Head Injury & Brain Damage Compensation
The head houses the brain, which is protected by the skull, the skeletal structure that supports the face and protects the brain by providing a protective cavity. Head injuries can therefore be extremely serious. If the brain becomes injured a person’s cognitive and physical ability can be impaired for life and in the worst case head & brain injuries can be fatal. Head injuries fall into two categories:
Open head injuries; where the skull is fractured and damage to the brain tissue occurs.
Closed head injuries; where the skull remains intact, but the blunt force trauma suffered, either via a violent blow or jolt to the body is enough to cause concussion and in more serious cases bleeding around the brain.
There are many ways in which a head or brain injury can occur, but some of the most common are road traffic accidents, accidents at work, falls from height or physical assault.
Head & Brain Injury Compensation Average Settlement Values
Serious brain damage:
£337,000 - £235,790
Moderate brain damage:
£175,000 - £75,900
Minor head injury:
£75,900 - £12,820
Effects of a head or brain injury
Injuries can be minor, such as concussion, which is a temporary impairment of normal brain function. Symptoms of a concussion can last for hours or a number of weeks and some people can be affected for months or even years after. Serious injuries, however, can result in long-term brain damage which can be life-changing, as cognitive or physical ability (or both) can be impaired with limited, or no chance of recovery. Obviously the more severe the injury, the greater the chance of permanent damage. Typical symptoms of head/brain injuries can include, but are not limited to:
- Communication problems such as slurred speech
- Depression or anxiety
- Reduced awareness
- Mood or behavioural changes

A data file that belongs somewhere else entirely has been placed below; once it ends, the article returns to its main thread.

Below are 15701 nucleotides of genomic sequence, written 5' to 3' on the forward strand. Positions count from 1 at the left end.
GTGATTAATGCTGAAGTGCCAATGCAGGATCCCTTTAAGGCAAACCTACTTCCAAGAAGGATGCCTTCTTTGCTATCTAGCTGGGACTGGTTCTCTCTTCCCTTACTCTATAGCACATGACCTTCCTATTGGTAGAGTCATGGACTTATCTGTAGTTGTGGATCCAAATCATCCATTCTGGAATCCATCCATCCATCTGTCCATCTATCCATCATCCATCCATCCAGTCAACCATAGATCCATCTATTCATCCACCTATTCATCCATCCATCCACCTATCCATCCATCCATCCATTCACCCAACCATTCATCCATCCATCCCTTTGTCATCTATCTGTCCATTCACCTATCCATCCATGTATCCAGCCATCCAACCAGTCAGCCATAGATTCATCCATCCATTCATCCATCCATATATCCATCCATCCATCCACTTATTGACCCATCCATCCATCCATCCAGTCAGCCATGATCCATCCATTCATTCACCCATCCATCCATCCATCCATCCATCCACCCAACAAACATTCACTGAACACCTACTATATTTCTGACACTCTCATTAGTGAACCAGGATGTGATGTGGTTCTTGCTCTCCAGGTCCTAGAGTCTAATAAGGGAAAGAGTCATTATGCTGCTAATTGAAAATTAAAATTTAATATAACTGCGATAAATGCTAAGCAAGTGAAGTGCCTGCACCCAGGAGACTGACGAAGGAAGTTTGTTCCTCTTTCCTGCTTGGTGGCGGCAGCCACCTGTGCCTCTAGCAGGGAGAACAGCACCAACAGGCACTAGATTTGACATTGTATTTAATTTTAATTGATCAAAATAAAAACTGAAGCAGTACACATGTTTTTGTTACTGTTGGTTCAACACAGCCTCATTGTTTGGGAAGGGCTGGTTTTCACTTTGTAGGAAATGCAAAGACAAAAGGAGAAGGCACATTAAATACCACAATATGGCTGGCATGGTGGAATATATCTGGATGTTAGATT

- Memory Loss
- Sensory loss such as taste or smell
- Weakness or paralysis
How compensation could help you?
Suffering a serious head or brain injury is likely to result in time off work, or where serious injuries have occurred, and cognitive and/or physical ability is impaired the person may never be able to work again. Obviously this can cause huge emotional and financial strain for the injured person and their immediate family and compensation can help ease the pressure and provide access to the best care available. It could help cover the costs of things like:
- Adaptations to the home, or the purchase of a new (modified) home
- Loss of earnings
- Care provision in the home
- Specialist treatment not available on the NHS
- Special educational needs such as Speech Therapy
There are some figures indicated above, but these should be treated purely as a guide since every case is unique and is treated as such by the court. Any financial compensation is awarded based on two types of damages:
Special Damages: actual costs incurred as a result of the accident/injury
General Damages: the sum awarded for pain, suffering and the impact on the person’s life.
It is fair to assume however that the more severe and long-lasting a person’s injuries are the higher the sum likely to be awarded.
I would like to thank you so much for all the hard work that you put into my case which was complex and challenging. You were always professional, polite, and efficient but also had that human touch which was most welcome, especially when having to discuss personal medical information.
David and I and all our family would like to thank you for your continued support, patience and hard work. The past 5 years have been an extremely difficult time for us, and your advice and empathy has really helped us along the way. We are so grateful to you because David can now move onto his next chapter. Many Thanks.
You have done an outstanding job in dealing with my claim and treated both myself and my wife in a totally professional manner